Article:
“And so I called my parents the night before to tell them that I loved them if anything happened and that they knew that I loved them. That Sunday morning we had services in the morning and the weddings were in the afternoon. And that Sunday morning bodyguards came picked me up….they said ‘You’ve gotta wear your (bullet-proof) vest cause were going to drive you to church in a different route just in case’ ‘cause the police said that there were people coming to kill me that day. And so they drove us to church a different route. Whisked me into the church. I had to stay in my office until the 9 o’clock service, go out do the service, go right back into my office, stay there. Go out do the 11 o’clock service, come right back into my office and stay there.
And frankly we let our guard down a bit because of the 11 o’clock service, in the middle of the service, a woman came to the front of the service yelling and throwing pamphlets. And so I approached her very calmly and told her that it was a criminal offence in Canada to disrupt a worship service, a religious worship service and that she needed to stop. And she pushed me over and that’s assault. And so she was arrested and taken away. And so that kind of really scared us because you know if that’s going to happen at 11 o’clock (service) what’s going to happen at the wedding?
And so (there were) 50 police officers in the basement of the church. A thousand people came to the weddings excited as anything. Everybody had to be searched at the door. There were protesters and signs and yelling outside, and there were 80 media outlets from around the world. Some of which for the very first time were covering a positive event in the lives of gays and lesbians. First time ever.
So when I walked into the sanctuary as soon as I walked in, people stood and applauded and cheered. And cheered because they knew it was a story. And I reminded them that this was a worship service and that any disruption a criminal offence and people would be prosecuted and arrested. And so we proceed with the weddings and at the end of the weddings the way it works with the Publication of the Banns is – after all the usual signing and stuff I sign it and I issue the marriage certificate instead of the State, instead of the City Hall. And so I issued the marriage certificates to the lesbian couple and the gay male couple and declared them married and the place went nuts. It was like cheering and cheering and cheering and cheering. And all the papers had the same picture the next day: me in my robes and the lesbian couple and the gay male couple all standing together and all of us just beaming that we were so excited.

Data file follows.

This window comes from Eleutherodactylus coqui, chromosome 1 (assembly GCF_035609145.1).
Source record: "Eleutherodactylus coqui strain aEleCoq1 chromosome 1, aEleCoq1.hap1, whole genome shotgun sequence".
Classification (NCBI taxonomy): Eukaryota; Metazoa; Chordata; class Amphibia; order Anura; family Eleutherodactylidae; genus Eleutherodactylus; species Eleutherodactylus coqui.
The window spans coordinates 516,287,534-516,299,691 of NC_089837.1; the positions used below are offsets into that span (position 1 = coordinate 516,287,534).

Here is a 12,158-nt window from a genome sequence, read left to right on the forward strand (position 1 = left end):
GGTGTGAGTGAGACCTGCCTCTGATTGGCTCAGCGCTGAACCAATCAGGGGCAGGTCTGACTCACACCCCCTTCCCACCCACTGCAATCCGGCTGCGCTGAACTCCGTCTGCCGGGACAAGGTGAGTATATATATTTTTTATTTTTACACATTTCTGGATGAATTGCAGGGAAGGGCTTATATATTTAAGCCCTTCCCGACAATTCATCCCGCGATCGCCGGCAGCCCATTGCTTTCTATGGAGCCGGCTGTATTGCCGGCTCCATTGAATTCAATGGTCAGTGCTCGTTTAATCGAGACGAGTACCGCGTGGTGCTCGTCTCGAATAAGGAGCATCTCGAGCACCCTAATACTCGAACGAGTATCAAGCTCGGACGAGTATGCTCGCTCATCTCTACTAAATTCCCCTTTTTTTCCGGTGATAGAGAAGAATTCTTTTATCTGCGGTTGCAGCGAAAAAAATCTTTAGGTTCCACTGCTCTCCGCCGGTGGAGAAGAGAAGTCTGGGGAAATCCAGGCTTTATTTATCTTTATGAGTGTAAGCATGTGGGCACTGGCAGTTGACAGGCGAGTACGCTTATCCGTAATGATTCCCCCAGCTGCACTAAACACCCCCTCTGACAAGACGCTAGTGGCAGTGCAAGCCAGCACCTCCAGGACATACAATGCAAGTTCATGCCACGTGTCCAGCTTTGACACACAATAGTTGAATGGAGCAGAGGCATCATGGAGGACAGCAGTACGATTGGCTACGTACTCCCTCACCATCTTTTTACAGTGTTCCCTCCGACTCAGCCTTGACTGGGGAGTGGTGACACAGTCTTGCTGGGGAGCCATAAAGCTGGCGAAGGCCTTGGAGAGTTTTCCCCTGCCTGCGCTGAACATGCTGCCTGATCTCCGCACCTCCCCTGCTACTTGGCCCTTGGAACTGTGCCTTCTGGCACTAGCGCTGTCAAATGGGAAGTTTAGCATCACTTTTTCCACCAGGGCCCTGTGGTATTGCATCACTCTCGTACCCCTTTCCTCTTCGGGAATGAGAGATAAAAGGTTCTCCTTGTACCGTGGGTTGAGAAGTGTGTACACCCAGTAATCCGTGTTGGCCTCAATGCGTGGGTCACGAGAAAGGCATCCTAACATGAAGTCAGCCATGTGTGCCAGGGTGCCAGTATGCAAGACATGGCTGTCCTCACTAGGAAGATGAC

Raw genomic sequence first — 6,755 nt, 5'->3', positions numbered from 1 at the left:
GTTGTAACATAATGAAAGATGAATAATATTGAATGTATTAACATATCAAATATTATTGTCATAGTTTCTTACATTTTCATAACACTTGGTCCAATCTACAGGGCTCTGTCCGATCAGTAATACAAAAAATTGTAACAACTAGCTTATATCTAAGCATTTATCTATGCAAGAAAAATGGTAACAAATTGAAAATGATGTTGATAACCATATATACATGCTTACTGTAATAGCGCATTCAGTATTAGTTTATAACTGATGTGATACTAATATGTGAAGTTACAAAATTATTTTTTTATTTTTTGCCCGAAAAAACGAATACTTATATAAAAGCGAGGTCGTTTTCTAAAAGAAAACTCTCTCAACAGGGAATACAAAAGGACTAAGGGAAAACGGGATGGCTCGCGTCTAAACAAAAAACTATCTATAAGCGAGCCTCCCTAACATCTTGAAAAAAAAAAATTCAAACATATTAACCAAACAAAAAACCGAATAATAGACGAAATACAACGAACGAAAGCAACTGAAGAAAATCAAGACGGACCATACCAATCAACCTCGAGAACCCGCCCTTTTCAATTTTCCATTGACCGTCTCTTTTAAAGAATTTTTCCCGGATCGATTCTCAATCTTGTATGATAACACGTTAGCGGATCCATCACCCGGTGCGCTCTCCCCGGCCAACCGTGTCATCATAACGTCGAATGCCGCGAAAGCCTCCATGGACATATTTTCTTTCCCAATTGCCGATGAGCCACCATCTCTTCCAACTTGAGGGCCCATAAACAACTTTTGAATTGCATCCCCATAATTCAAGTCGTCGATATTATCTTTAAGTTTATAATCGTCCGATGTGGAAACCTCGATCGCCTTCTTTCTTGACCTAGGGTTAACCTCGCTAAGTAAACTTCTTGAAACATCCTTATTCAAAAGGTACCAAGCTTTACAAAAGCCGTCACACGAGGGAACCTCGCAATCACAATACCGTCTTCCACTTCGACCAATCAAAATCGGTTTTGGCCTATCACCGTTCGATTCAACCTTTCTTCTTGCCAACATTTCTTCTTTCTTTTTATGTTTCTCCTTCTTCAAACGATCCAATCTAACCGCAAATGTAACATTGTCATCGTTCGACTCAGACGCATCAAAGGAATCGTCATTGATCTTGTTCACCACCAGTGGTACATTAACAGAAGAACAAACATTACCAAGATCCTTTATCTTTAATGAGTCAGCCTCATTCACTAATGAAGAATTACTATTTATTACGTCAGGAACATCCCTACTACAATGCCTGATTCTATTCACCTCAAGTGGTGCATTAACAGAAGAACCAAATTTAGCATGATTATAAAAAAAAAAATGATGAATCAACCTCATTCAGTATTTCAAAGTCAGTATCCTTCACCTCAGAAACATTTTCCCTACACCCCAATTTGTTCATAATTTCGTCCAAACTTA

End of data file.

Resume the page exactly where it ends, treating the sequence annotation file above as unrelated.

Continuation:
And like I said I couldn’t leave my home for two weeks without a bodyguard. I got a phone call at home that said ‘people like you need their heads cut off’.”
Daniel’s Reflection: For 40 years, Reverend Brent Hawkes has been the pastor of the Toronto congregation of the gay-affirming Metropolitan Church. In January, 2001 he officiated what is on record as the world’s first legal gay marriages. Why is gay marriage such a profound spiritual issue? I am inspired by Dr. Martin Luther King, Jr’s “Letter From A Birmingham Jail” where he states: “Any law that uplifts human personality is just. Any law that degrades human personality is unjust.” Preventing the same rights to people based on sexual orientation and gender identity “degrades human personality” and keeps us stuck in an antiquated view of human rights. So it was such a great honor to spend time with Rev. Hawkes in his home in the Fall of 2017 leading up to his retirement this month (January 28, 2018). I am deeply moved by his own journey to accept his homosexuality and his deep sense that he was both gay and called to ministry at a time when those two things could not easily co-exist.
“So when I was a kid I prayed and prayed and prayed for God to take away these desires and they never did (go away). So there was an element of doubt here. What’s wrong here? Am I not praying hard enough? Is the church wrong? Is God punishing me? What is going on here? If God, my best friend wouldn’t fix this? And today I can say thank God that God never answered that prayer or I would never have this incredible journey. I would never have gotten to this place of acceptance and seeing sexuality, seeing sexual orientation very different from what the Church and society taught it.
(I am most grateful) that I didn’t give up on God and that God didn’t give up on me. You know it would have been – and that I didn’t give up on who I was myself. It would have been so easy to become a Baptist minister and pretend, live a lie. It would have been so easy to have given up on Christianity just been mad because God didn’t take it away. And God could (have) given up on me when I said no that I wasn’t going to become a minister (if I couldn’t be out).”
Rev. Brent Hawkes gives me a new definition of faith: not giving up on God and believing that God has not given up on me. Brent Hawkes honored all of who he was and did not quit before the universe revealed to him the full impact of what he could contribute.
Thank you to Reverend Brent Hawkes. For 40 years of ministry. For not giving up on yourself or God. For putting on a bullet-proof vest to officiate the world’s first legal gay wedding. For going on a 25-day hunger strike when police raided gay bathhouses in Toronto. For advancing the cause of spirituality and LGBTQ inclusion so more people could be more whole and integrated and healthy and fully contributing and loving members of society.